Apart from taming inflation, the interest rate hike has brought down the stock prices of real estate firms in the last six months.

Stock prices of the realty majors have gone down as much as 55 per cent in the last six months due to rise in interest rates and following slump in residential property demand.

Leading the bear hug is Ansal Buildwell. The scrip has gone down 56.27 per cent from Rs 178.35 on January 2 to Rs 78 on June 29, the last day of trading in June. Lok Housing's scrip lost 47.28 per cent from Rs 292.85 to Rs 154.40 in the last six months.

Ansal Properties lost 40.89 per cent from Rs 451.97 to Rs 267.14, Mahindra Gesco lost 36.75 per cent, Parsvanath Developers lost 27.12 per cent and Peninsula Land has shed 20.01 per cent in the last six months.

After interest rate hike, residential property demand has gone down significantly. Residential demand is more influenced by interest rate fluctuation than commercial demand.

Following the anti-inflation measures adopted by the Reserve Bank of India (RBI), the interest rates have gone up by more than 200 basis points in the last six months. Banks have tightened their norms for home lending and commercial real estate.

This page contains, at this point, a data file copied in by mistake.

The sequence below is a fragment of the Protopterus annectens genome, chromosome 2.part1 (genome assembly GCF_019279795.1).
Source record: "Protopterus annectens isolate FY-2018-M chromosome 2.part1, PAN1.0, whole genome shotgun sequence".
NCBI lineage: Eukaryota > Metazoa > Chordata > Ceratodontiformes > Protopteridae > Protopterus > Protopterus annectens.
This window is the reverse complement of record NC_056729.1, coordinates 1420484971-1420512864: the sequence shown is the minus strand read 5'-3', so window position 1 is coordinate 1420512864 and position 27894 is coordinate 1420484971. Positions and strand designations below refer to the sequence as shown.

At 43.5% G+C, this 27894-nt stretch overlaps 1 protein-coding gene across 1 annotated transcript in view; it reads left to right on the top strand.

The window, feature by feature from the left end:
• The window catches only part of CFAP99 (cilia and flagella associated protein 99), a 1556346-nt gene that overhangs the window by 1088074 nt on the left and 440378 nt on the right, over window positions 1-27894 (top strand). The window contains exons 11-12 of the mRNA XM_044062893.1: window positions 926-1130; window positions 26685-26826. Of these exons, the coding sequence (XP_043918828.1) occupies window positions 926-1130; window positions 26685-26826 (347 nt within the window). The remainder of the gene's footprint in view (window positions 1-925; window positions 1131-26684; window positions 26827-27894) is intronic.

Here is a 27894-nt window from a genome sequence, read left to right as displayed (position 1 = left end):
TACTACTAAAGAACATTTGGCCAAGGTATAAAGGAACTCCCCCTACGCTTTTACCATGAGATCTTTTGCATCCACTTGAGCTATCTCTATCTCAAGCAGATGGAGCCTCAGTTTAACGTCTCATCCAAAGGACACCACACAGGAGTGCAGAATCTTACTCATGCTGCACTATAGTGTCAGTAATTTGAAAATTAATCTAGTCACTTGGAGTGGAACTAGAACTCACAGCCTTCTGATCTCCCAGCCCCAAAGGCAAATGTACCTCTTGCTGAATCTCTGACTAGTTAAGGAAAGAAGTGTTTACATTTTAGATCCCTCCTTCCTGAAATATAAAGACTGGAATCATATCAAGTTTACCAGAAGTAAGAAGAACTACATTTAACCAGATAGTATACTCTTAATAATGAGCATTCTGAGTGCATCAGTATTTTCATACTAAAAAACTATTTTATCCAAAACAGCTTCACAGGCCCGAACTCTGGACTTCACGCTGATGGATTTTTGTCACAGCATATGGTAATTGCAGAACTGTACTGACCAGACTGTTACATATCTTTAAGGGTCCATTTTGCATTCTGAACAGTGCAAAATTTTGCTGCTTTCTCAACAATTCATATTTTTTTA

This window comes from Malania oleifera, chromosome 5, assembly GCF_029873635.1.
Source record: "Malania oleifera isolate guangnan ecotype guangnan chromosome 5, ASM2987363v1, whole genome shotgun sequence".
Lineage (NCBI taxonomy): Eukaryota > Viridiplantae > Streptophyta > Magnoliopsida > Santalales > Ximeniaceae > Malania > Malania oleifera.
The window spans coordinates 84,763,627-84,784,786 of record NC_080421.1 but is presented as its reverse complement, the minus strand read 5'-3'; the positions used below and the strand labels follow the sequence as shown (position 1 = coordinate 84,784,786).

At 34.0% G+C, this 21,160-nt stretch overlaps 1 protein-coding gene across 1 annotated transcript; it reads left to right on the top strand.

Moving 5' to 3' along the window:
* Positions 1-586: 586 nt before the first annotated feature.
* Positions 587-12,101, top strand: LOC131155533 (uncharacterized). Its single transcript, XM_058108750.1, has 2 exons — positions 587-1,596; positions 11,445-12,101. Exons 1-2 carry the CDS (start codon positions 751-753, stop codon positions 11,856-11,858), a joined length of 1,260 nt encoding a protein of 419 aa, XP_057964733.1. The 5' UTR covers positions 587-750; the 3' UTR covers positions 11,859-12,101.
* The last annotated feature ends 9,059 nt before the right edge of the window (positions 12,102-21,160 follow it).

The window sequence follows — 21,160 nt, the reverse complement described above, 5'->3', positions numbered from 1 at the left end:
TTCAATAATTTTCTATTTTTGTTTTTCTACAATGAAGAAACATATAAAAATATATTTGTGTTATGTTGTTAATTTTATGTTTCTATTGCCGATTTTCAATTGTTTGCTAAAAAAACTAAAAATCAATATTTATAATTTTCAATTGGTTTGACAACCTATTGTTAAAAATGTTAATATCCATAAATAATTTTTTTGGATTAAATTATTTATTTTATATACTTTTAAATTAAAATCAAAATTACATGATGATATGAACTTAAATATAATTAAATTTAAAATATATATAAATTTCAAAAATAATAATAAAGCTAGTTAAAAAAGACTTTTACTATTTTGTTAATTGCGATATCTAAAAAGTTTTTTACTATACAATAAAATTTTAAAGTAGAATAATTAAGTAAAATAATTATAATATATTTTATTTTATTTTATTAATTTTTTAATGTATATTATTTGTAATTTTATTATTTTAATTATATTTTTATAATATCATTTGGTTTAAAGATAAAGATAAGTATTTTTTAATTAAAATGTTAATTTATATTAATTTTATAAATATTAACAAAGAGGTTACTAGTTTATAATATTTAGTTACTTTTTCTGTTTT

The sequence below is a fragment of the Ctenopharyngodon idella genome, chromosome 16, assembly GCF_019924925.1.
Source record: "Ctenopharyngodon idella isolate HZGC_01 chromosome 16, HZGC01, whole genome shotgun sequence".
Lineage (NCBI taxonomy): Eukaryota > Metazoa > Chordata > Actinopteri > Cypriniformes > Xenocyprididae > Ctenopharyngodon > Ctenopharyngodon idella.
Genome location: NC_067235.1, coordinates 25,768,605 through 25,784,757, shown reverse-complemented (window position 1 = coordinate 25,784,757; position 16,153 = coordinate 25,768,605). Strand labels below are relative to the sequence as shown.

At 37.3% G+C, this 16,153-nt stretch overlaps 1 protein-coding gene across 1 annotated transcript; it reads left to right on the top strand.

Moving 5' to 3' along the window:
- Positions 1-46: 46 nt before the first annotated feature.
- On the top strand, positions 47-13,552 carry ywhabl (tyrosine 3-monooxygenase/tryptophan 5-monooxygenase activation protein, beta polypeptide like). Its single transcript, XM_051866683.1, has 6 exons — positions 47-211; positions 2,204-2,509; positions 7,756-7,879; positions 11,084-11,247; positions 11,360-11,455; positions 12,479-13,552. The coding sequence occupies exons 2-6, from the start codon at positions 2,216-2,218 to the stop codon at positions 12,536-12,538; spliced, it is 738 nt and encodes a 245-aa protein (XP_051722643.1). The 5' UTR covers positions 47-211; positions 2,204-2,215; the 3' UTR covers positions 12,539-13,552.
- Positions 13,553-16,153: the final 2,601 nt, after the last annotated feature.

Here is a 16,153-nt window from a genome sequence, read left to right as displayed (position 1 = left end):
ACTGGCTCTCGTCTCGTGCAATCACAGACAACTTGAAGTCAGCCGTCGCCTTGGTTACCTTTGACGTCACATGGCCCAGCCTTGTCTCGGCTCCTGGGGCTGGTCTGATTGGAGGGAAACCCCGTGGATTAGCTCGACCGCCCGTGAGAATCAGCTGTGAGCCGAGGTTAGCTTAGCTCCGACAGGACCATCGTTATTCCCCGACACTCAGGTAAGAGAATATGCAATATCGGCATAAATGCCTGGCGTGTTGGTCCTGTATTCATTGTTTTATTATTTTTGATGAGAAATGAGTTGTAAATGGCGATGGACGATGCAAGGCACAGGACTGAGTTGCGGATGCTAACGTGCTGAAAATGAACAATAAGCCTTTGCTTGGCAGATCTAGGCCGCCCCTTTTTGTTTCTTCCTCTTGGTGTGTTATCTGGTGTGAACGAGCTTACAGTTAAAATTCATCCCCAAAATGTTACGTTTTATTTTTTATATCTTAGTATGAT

According to estimates by a national property consultant, residential property demand has gone down by 10-12 per cent among first home buyers and 20-25 per cent among the investors.

Says K D Mehru, vice-president (equity research), Khandwala Securities, "Developers are spending major chunk of their capex on buying land. This has mainly swelled the property prices and led to excessive valuation. Following a series of interest rate hikes, the demand has gone down. Smaller realty firms are also caught in a liquidity crunch. All these factors have hit the sector." Mehru said the realty stocks might not put a good show in near term as adverse situation continues.

However, he opined that big realty firms have not felt a major setback. "Big players have economies of scale. Firms such as DLF, Unitech have already garnered huge land banks and have enough cash. They can sustain this situation. So, investors are not taking long-term positions on smaller stocks, which are losing out," he said.

Even mutual funds have reduced their exposure to the sector in the last six months.

-Business Standard
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